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Smithsonian's Venice Piazza Brings Italian Folk Music to US Tourists


The 36th annual Smithsonian Folklife Festival in Washington D.C. explores the cross-cultural influences among the lands of the ancient Silk Road, from Japan to Italy. On the National Mall, artists, craftsmen, musicians, dancers, storytellers, and cooks demonstrate their skills under tents that evoke Asian and Mediterranean architecture.

For several hundred years Venice was the point of entry to Europe for Asian goods and ideas. Glass, carpets, and silk passed through the markets of Venice. Musicians also shared their artistry and some instruments, such as the guitar, cello and violin, trace their roots to contacts with the East. At the Folklife Festival's Venice Piazza stage, the Italian group "Calicanto" performs.

In a composition called Adriatica, the sounds of an old diatonic accordion, called an organetto in Italy, are combined with those of the clarinet, the tambourine and the darabuka - the universal drum of the Arab world, found from Morocco to Pakistan. The composer is Roberto Tombesi, the founder of "Calicanto."

Mr. Tombesi says the group of six musicians got together 20 years ago with the goal of reviving traditional Venetian music and dance. But he says "Calicanto" has its own style, which combines the old with the new, the musical elements of Central and Eastern Europe with those of Asian countries. The group sings in the old as well as new dialects of the Adriatic coastal regions, such as Veneto, Istria and Dalmatia. Mr. Tombesi says "Calicanto's" music has one foot in the past and one in the present.

Vilote Adriatiche is an old love song originating in Istria, a peninsula of the northern Adriatic Coast, populated by Italian as well as Slavic people. Today, a part of Croatia, Istria was a region of the Venetian Republic, which collapsed at the end of the 18th century. The sound of Vilote Adriatiche reflects Italian and Eastern-European music traditions. Sung in the Veneto-Istrian dialect, it is a dialogue between a Venetian sailor returning from a journey East and his girlfriend back home.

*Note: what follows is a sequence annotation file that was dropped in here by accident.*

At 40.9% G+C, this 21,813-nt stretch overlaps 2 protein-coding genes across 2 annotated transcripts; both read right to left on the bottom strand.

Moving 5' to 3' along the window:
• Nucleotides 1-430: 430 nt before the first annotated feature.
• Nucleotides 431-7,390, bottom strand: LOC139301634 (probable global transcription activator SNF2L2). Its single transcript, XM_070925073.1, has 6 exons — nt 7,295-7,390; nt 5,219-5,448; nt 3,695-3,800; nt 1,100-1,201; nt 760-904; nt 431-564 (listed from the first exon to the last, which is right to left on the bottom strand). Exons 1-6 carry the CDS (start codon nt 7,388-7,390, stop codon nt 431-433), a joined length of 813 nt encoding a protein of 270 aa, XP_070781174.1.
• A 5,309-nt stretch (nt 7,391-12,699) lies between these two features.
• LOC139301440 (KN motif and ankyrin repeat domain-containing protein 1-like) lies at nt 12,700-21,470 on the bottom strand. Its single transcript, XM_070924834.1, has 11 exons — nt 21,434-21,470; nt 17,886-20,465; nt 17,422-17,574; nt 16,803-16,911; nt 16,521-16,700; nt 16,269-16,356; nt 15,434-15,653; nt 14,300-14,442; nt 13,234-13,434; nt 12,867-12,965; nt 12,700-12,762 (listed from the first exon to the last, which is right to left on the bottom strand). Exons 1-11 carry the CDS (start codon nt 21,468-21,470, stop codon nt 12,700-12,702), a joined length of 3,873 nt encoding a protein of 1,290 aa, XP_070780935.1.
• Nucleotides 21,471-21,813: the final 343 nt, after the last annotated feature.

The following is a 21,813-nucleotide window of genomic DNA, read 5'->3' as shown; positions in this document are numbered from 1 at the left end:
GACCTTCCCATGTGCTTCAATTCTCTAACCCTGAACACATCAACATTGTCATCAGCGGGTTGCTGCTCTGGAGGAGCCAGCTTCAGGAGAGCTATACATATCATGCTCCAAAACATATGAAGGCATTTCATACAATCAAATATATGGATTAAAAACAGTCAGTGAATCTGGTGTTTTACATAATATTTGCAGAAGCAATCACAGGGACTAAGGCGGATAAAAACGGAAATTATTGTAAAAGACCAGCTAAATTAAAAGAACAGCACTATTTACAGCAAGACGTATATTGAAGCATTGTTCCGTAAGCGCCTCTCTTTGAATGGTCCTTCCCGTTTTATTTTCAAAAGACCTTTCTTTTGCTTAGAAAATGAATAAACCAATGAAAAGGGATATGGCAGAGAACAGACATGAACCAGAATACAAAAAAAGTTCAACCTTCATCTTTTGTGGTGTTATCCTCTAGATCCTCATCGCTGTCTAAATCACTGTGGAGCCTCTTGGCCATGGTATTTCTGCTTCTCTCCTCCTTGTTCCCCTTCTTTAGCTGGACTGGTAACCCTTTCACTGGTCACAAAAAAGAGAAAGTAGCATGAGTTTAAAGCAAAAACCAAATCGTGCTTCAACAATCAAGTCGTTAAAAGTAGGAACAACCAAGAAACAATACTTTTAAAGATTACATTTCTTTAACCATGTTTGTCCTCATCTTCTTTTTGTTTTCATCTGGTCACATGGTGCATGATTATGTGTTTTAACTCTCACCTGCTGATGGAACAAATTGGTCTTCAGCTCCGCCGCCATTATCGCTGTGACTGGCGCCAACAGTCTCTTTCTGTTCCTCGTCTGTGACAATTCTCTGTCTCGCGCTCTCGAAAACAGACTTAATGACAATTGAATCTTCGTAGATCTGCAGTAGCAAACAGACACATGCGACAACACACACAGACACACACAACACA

Calicanto is named after an exotic flower that blooms in the winter. Roberto Tombesi says the group chose the name Calicanto to project the image of going against the mainstream. He says the group's audience ranges from teenagers to retirees.

Bealaguna is Roberto Tombesi's new song devoted to Venice. It expresses nostalgia for the old times and forgotten songs. Singer Rachele Colombo also plays the darabuka and the Nigerian udu drum.

Other "Calicanto" compositions, some of them instrumental, are about boats and fishing, great landscapes and faraway places, bloody battles and ethnic harmony. The group uses acoustic instruments, some of them modernized versions of ancient originals. Roberto Tombesi plays a lute-like instrument called a mandola.

Roberto Tombesi says his mandola is a replica of an old Renaissance instrument. It has the same sound, but is technologically more advanced.

The founder of "Calicanto" says the group's goal is not to conserve the past, but to allow the development of a new present with a taste for all things new and tolerance towards all things different. It reflects the theme of this year's Smithsonian Folklife Festival in Washington D.C. The Silk Road: Connecting Cultures, Creating Trust.

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